Madison, Wis. — Bernadette Gillick, a University of Minnesota professor who has accused Governor Scott Walker of fathering a child in 1988 with her first-year roommate at Marquette University, will not retract the allegation, in spite of Walker’s firm denial and the reported denial of Gillick’s former roommate.
Michael Fargione, Gillick’s attorney, tells National Review Online that his client stands by her statement. She will not make any further comment between now and Tuesday’s recall election.
“She’s not going to talk anymore because I don’t see any point to that,” Fargione says. “I’m recommending to her to not say any more because she does not have any new information to add.”
Over the weekend, Gillick, in collaboration with the Wisconsin Citizens Media Cooperative, alleged that Walker, who is pro-life, pressured “Ruth,” her roommate, to pursue an abortion.
“This is no mistake that it’s him,” Gillick told an inquiring reporter when pressed about her knowledge of the pregnancy.
But when “Ruth,” was contacted by the WCMC, she denied the claim. “I can confirm that it was not Scott Walker who is my daughter’s father,” she told the publication. Daniel Bice, a columnist for the Milwaukee Journal Sentinel, also contacted Gillick’s former roommate: “Yes, she got pregnant as a first-year student, but she believes Dr. Gillick is mixing up stories.”
#more#Further questions have cast doubt on Gillick’s allegation — specifically reviews of Wisconsin court records, which reveal a paternity case involving “Scott A. Walker,” not Scott K. Walker, the governor.
In a radio interview with Milwaukee’s Charlie Sykes this morning, Walker called the rumor “horrific” and “ridiculous.” At a campaign stop near Madison late Sunday, Walker had a similar message. “This is an example of how incredibly desperate the opposition is,” he said. “I think this will backfire, and I think there are a lot of Democrats across the state that will say that this is what is exactly what is fundamentally wrong about politics.”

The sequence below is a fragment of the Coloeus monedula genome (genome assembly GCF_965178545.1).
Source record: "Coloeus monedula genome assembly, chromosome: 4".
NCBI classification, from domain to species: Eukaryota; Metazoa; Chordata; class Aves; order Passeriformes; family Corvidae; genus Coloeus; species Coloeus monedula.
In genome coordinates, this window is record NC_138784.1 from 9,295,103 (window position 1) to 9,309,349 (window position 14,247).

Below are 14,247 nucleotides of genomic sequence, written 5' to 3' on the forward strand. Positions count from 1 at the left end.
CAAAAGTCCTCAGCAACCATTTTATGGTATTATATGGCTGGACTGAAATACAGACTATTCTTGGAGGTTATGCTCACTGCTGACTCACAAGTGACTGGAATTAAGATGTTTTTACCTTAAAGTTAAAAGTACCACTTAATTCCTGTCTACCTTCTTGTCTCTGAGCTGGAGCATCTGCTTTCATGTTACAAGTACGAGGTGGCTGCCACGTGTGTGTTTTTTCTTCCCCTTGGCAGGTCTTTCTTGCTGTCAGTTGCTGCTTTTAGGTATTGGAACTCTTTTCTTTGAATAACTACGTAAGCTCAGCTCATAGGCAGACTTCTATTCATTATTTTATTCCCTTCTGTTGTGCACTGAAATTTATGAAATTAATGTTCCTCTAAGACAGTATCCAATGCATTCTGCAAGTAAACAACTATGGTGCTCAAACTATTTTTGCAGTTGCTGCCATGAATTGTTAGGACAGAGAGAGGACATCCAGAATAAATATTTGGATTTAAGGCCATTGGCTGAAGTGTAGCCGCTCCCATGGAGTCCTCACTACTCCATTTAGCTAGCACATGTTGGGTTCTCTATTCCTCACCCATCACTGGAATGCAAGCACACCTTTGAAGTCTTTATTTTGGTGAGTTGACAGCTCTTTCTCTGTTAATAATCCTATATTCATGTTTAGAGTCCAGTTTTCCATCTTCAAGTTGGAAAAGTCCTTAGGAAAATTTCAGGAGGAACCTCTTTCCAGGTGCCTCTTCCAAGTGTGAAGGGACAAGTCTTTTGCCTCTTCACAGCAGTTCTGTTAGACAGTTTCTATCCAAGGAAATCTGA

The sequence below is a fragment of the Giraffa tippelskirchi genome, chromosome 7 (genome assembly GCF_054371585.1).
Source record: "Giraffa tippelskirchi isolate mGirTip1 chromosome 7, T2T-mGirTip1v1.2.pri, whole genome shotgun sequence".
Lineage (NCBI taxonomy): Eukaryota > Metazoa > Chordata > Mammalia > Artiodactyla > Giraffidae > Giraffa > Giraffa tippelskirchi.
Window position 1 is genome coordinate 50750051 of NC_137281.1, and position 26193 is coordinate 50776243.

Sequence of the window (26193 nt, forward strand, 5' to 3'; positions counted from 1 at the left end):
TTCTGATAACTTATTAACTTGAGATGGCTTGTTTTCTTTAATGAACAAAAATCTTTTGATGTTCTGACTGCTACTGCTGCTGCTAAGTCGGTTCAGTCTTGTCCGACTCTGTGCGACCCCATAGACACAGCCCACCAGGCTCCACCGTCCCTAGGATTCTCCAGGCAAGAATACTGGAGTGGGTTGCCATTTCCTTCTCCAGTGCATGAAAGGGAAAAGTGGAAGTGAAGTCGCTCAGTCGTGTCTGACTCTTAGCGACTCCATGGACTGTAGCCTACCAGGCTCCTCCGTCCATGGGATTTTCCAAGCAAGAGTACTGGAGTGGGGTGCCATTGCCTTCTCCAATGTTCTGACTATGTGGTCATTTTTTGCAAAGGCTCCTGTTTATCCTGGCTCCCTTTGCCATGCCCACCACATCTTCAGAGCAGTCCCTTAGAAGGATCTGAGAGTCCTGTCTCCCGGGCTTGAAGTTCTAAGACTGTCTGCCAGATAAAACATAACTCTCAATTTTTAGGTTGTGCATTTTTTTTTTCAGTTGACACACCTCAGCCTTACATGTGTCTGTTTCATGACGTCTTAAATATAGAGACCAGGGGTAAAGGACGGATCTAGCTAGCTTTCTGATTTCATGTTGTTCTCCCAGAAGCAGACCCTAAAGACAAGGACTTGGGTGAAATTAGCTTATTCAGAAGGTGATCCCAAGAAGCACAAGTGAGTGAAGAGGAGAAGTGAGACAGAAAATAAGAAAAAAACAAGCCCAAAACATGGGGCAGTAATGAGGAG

Regardless, Fargione says, Gillick has no plans to issue any modified statement or retraction. “It’s still accurate and contains everything she knows, so there’s no reason to rehash it,” he says. “What Bernadette knows is the experience that her roommate had. She doesn’t have anything to add to what she has said.”
Fargione says Gillick’s motives are pure, regardless of the timing of her decision to come forward with her memory of freshman year at Marquette. “She’s not a political person,” he says. “She’s not a resident of Wisconsin and hasn’t been involved in that stuff.”
“But she has family there,” he acknowledges. “They sent her stuff about Walker’s statement during a debate, that he was a man of integrity, and that triggered her initial reaction and statement.”
“I’m not a political activist; she’s not a political activist,” Fargione says. He adds that there was no coordination with Democratic operatives about the allegation: “There was certainly no strategy involved. It was something she told family and friends based on her personal experience; they encouraged her, and there was no consultation with any political committee or anything like that.”
Fargione knows that Walker could potentially sue Gillick for the claim. “Anybody with a computer can sue you,” he says. “The truth is a defense. She reported what she experienced and I don’t see any problem with what she said. She reported what she knew and the sources of her knowledge. It was a public statement.”
“I don’t see a problem with a person being able to make statements about her knowledge of a public figure,” he says. “What happens with that statement is outside of her control.”
Meanwhile, the “Walker had a love child” allegation continues to appear around the Web, especially on left-leaning blogs, where it has been cited as a fresh reason to oust the embattled governor.